Lavinia also has a mysterious relationship with Mary’s much older newspaper tycoon boyfriend, Sir Richard Carlisle, because OF COURSE SHE DOES. This is Downton Abbey, after all, where everyone is connected and everything is torrid. Sir Richard proposes to Mary halfheartedly at the train station, to which she offers up yet another indecisive response. This time it’s warranted – Sir Richard is about as romantic as a clogged toilet. Mary seeks love advice from Carson — ohhh, Carson! — who encourages her to open up to Matthew about her true feelings for him. But she dawdles and instead sends him back off to war with a meek kiss on the cheek and a tiny stuffed dog for good luck.
[DEAR EVERYONE: Don't ever give
your true love any human being on the planet a tiny stuffed dog as a token of your love and affection. Love, Kate]
Edith is still as smug and catty as ever, joyfully informing Mary of Matthew’s engagement and, later in the episode, getting worked up about a spill on her dress while Carson gets his heart attack on across the dining room table. But for all the loathsome things Edith does — and boy, are there many, many loathsome things — I can’t help but be charmed by her eager obsession with learning to drive. It’s so earnest! So sweet! So almost likable – until she goes and makes out with a married man behind a haystack. Finally Edith has her own Mr. Pamuk moment and oh, I can’t wait to see how Mary uses it against her.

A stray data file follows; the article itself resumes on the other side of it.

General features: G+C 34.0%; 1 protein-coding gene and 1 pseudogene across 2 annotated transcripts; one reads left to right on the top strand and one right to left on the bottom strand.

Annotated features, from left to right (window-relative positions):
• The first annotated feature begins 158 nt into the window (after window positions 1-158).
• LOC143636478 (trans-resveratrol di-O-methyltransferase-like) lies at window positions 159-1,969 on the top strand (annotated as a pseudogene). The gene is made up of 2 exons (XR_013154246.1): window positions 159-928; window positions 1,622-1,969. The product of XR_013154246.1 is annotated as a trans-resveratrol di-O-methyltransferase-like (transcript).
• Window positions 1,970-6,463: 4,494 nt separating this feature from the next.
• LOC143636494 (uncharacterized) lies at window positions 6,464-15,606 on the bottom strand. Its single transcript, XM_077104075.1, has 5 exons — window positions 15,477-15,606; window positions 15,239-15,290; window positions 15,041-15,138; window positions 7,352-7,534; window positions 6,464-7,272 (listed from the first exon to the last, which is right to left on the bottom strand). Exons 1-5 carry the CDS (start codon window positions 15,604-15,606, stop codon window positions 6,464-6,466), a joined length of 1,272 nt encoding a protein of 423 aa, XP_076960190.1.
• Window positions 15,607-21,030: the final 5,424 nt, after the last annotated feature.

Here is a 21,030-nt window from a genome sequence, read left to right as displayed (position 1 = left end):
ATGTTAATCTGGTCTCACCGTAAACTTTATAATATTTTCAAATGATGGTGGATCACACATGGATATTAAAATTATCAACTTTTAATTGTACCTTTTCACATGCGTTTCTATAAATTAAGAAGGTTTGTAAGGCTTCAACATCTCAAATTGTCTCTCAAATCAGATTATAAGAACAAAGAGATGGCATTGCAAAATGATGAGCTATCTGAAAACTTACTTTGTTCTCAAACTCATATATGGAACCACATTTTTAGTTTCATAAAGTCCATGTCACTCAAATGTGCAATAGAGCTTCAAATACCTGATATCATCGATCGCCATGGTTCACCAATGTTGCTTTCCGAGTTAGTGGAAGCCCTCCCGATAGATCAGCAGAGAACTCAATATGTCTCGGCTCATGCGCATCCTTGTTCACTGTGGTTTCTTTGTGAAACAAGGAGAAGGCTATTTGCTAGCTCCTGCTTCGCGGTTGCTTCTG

Which brings us to Sybil, the saving grace of the Crawley sisterhood. Sybil, who makes her mother cry with her attempt at baking a cake. Sybil, who ain’t got time for no man when the higher duty of nursing calls. (Though I do love dear Bronson and admire him for his daring declaration of love. I have faith that hormones shall prevail.) Sybil, who turns Downton into a convalescent home in which men can recover from war and Thomas can redeem himself for everything he ever did, ever.